Night of the Cobra Woman

September 10, 2013 at 12:03 am (4 Heads, Night of the Cobra Woman) (, , , , , )

Night of the Cobra Woman – 1972 – United States/Philippines

Night of the Cobra Woman is an American and Filipino co-production by Roger Corman’s New World Pictures. It stars the spunky Joy Bang (also in Messiah of Evil) in her only leading role.

In the flashback opening set during the Japanese occupation of the Philippines, two nurses are gathering herbs in the jungle. One is bitten by a mythical breed of cobra and transforms into a snake-woman. The other is raped and shot by a soldier. In the present, an American student is studying snake venom in Manila. As her boyfriend (apparently named “Duff”) helps conduct research, he is poisoned by the magic cobra and enters a sexual vampiric symbiosis with the snake-woman. To maintain their eternal youth, the pair must constantly find new victims for the snake-woman to screw. The remainder of the flick is hard to follow, but eventually the snake-woman changes completely into a snake, and Duff becomes her sacred keeper.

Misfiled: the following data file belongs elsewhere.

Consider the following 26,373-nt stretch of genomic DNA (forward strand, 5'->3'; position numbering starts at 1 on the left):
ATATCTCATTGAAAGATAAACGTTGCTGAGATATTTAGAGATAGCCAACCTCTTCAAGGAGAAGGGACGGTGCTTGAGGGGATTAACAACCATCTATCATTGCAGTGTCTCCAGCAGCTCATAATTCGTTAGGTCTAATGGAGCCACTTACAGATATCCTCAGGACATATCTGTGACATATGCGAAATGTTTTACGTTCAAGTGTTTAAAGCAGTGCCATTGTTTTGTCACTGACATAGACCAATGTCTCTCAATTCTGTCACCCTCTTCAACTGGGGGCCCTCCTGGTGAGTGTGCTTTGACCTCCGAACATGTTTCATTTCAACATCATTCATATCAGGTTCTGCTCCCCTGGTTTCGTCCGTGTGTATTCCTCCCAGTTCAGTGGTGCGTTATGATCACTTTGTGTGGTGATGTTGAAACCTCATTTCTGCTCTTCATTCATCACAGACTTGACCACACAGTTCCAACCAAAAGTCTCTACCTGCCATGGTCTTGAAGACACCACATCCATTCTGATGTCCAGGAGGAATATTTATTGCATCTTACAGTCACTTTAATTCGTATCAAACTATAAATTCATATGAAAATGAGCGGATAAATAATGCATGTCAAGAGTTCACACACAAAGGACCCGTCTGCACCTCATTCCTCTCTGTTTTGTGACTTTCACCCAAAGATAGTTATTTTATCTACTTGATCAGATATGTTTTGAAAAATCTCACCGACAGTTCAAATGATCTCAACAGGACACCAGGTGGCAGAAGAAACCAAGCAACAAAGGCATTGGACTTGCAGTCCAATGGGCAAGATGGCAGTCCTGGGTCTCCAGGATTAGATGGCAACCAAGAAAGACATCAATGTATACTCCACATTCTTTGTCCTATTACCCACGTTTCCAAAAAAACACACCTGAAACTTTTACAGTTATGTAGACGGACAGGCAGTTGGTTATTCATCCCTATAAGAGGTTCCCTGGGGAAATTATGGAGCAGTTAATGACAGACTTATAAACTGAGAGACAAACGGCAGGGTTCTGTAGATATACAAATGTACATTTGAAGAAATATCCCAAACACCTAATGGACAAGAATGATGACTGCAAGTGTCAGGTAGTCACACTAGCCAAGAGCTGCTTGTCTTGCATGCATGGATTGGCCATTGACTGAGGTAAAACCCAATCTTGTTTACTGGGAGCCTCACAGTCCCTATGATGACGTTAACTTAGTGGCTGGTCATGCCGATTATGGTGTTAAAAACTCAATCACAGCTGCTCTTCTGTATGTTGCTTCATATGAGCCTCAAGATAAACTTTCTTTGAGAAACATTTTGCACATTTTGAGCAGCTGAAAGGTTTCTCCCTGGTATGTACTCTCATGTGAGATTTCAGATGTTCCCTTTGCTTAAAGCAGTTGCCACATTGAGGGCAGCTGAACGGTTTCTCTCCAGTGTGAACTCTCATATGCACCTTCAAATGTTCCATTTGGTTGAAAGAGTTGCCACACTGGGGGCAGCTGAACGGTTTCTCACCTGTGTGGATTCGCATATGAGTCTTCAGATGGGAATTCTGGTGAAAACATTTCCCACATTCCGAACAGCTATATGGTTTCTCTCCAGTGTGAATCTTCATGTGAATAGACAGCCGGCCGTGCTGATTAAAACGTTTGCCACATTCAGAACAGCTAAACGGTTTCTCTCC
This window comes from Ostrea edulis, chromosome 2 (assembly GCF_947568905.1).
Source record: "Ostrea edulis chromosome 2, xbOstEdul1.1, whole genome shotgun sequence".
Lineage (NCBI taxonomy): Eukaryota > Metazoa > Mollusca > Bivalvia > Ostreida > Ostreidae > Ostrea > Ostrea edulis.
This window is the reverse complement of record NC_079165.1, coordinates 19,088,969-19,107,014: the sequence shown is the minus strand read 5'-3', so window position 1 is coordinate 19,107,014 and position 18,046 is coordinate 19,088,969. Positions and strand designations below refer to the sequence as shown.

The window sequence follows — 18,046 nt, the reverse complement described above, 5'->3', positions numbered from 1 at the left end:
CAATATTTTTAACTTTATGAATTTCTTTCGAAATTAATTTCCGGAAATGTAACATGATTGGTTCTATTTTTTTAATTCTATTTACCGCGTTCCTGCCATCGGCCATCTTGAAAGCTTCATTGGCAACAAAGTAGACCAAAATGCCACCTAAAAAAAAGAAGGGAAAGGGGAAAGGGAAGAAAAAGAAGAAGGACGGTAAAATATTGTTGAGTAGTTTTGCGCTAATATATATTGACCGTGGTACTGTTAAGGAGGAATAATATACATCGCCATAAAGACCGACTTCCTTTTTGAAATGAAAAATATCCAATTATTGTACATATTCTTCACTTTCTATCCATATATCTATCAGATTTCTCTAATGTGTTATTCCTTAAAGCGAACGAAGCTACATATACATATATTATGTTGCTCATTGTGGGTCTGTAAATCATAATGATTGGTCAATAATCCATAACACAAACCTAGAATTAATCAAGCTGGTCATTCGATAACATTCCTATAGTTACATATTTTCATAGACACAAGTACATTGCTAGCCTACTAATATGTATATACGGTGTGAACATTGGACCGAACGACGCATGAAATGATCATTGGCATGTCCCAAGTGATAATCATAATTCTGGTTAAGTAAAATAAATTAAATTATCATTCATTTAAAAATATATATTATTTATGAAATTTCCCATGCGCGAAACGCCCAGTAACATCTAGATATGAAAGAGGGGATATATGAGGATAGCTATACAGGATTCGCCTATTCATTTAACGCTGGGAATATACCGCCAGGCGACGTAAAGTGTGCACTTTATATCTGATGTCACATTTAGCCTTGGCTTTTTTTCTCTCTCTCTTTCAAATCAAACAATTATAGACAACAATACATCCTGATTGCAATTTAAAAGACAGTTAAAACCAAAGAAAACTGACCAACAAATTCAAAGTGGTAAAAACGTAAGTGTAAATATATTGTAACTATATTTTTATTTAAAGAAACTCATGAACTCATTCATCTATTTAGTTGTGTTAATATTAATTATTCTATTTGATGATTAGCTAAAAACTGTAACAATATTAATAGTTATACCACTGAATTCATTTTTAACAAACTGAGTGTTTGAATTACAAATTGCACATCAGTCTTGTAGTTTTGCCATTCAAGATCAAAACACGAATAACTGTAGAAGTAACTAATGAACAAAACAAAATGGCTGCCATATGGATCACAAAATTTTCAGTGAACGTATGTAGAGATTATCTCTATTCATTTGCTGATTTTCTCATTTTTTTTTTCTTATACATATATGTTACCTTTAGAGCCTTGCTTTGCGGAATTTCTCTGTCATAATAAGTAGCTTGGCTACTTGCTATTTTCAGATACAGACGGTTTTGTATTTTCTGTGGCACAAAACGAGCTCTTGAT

That summary is bewildering because Night of the Cobra Woman is mostly incomprehensible. Duff and the snake-woman’s relationship is ambiguous. The rituals required to prolong their youth seem be the core of the film’s conflict, but they are never clearly explained. Also, there is supposedly only one magic cobra, but dozens appear on several occasions. And can anyone say why Duff keeps a pet falcon, or why he thinks it is an eagle?

In any case, Night of the Cobra Woman’s premise is somewhat compelling, as the snake-woman must ball more and more dudes to steal their youth. The images of young men turning old and withered are horrifying, and it is repulsive to watch the snake-woman peel off sheets of her dry wrinkled skin after sex. Plus, the plot’s utter lack of logic at least makes it unpredictable.

Night of the Cobra Woman’s sloppy cheapness recalls other Filipino horror of the era, of which only Eddie Romero’s Blood Island trilogy (Brides of Blood, Mad Doctor of Blood Island, and Beast of Blood) really stands out. There is not much reason to see it, except as a slithering double feature with Isle of the Snake People (1971).

Rating: 4/10 Shrunken Heads. Some animals were harmed in the making of this film. There is a snake and falcon fight, a cock fight, and a snake is chopped apart with a machete.

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